They believe that these will be instrumental in helping individuals travel and travel to work. The approach of using antibody tests for this is based on the assumption that people are protected against reinfection. However, the suggestion is currently under criticism. It is yet to be proven that people who have been infected and recovered have antibodies that can protect them from subsequent infection.

Additionally, it is yet to be proven that there is a marked decrease in viral load in the respiratory tract of recovered persons. For people to be protected from reinfection, there needs to be a development of antibodies and a decrease in viral load, which have both not been proven in cases.

There lacks data surrounding protection from reinfection and information regarding the concentration of antibodies needed to protect people adequately.

Neutralization tests

Viral neutralization tests are used to gauge the functional ability of antibodies to prevent infection of viruses in vitro. The tests involve the incubation of serum or plasma with live virus, followed by the infection and incubation of cells. There are two types of laboratories that can be used for neutralization tests: BSL-3 or BSL-2, and the choice will depend on the virus used.

However, these tests are not yet in use as the FDA is yet to approve the use of neutralization tests.

Definition of high-prevalence & low-prevalence

In a high-prevalence setting, the positive predictive value increases. This means that it is more likely that persons who test positive are truly antibody-positive, unlike if the test is performed in a low-prevalence population. When a test is used in a population where prevalence is low, the positive predictive value drops because there are more false-positive results, since the pre-test probability is low. At the same time, the negative predictive value is also affected by prevalence. In a high-prevalence setting, the negative predictive value declines, whereas, in a low-prevalence setting, it increases.

Viral tests performance

Currently, there is no substantive performance advantage of assays, whether they test for IgG, IgM, and IgG, or total antibody. Thus, the immunoglobulin class should not determine the assay chosen in most circumstances. The detection of IgM antibodies may indicate more recent infection, but the IgM antibody response dynamics are not well defined at present. Over time, it may be essential to characterize and evaluate the performance of assays in samples that are IgM negative and IgG positive to ensure that tests remain fit for purpose in population studies as the pandemic progresses. More individuals are expected to have lower IgM levels.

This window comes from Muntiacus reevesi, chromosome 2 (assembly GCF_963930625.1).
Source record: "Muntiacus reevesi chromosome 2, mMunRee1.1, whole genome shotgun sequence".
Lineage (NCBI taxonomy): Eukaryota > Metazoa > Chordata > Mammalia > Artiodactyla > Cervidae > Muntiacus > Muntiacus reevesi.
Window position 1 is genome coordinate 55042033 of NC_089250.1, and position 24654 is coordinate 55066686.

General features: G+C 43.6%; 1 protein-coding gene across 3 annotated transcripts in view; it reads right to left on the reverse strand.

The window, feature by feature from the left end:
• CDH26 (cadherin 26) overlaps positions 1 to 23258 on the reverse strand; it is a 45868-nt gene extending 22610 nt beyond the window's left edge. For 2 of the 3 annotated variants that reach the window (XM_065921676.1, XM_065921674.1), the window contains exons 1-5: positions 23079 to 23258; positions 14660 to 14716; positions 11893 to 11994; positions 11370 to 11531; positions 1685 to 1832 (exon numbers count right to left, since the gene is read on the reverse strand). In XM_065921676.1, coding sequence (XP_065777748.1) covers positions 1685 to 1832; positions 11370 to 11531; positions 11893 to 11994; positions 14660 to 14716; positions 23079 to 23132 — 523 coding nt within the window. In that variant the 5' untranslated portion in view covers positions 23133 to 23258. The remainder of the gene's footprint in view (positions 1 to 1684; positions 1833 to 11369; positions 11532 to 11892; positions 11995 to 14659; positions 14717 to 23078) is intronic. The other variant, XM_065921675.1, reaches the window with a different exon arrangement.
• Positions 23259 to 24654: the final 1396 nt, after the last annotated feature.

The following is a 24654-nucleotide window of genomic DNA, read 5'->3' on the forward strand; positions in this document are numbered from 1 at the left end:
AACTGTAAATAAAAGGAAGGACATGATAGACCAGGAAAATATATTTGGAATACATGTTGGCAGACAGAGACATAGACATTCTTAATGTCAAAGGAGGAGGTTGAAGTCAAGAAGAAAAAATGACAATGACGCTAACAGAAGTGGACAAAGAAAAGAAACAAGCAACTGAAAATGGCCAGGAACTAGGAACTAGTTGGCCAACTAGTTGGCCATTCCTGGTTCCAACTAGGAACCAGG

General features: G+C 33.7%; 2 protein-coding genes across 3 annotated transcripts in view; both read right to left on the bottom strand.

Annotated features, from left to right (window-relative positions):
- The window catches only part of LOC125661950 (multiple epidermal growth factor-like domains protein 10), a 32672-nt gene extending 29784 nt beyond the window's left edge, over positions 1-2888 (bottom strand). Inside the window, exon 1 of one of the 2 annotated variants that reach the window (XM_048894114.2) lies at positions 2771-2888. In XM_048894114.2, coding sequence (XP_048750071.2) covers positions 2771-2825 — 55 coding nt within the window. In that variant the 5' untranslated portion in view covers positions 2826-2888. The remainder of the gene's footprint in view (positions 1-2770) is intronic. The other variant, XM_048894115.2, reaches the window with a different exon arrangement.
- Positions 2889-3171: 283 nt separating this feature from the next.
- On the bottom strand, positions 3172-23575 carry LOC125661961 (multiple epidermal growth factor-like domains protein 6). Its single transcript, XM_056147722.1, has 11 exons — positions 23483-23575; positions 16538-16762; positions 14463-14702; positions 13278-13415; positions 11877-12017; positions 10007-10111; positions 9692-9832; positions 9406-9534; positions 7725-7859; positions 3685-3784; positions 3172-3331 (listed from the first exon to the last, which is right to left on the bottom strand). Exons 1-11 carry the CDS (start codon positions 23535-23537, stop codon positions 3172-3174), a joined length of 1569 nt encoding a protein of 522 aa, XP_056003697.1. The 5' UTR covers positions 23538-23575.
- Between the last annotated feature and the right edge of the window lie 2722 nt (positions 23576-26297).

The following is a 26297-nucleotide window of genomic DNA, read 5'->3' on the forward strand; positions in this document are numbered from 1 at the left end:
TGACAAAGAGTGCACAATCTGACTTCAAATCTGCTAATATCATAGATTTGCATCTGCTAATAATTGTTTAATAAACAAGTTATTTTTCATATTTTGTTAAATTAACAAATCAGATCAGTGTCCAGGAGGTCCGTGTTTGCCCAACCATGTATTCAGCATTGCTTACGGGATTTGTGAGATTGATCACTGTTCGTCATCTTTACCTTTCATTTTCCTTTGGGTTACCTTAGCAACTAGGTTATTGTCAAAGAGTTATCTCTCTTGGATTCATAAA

Serology tests guideline

Serologic tests are generally blood tests done to look for antibodies in a blood sample. Here are the instructions for serology tests concerning the infection.

1. Serologic testing should not determine immune status in individuals until the presence, durability, and duration of immunity

are established.

2. Serologic testing can be offered to support the diagnosis of acute illness for persons who present late. For persons who

present 9-14 days after illness onset, serologic testing can be provided in addition to recommended direct detection methods

such as polymerase chain reaction. This will maximize sensitivity as the sensitivity of nucleic acid detection decreases, and

serologic testing is increasing during this period.

3. Serologic testing should be offered to help establish a diagnosis when patients present with late complications of the illness,

such as multisystem inflammatory syndrome in children.

4. Serologic test results should not be used to make decisions about grouping persons residing in or being admitted to

congregate settings, such as schools, dormitories, or correctional facilities.

5. Serologic test results should not be used to make decisions about returning persons to the workplace.

6. Until more information is available about the dynamics of IgA detection in serum, testing for IgA antibodies is not


Health Care Providers

Health care providers also have a responsibility concerning antibody testing. The U.S. Food and Drug Administration (FDA) recommends that health care providers continue to use serological tests intended to detect antibodies to SARS-CoV-2 to help identify people who may have been exposed to the virus, or have recovered.

Health care providers are also expected to be well-versed with the tests’ limitations as the primary basis for diagnosing the infection. They should even understand the risks to patients and the community if they used the tests alone to diagnoses.

According to the FDA, they are yet to receive an approved antibody test for the diagnosis and do not expect that there will be an antibody test designed to diagnose the virus.

FDA message to healthcare providers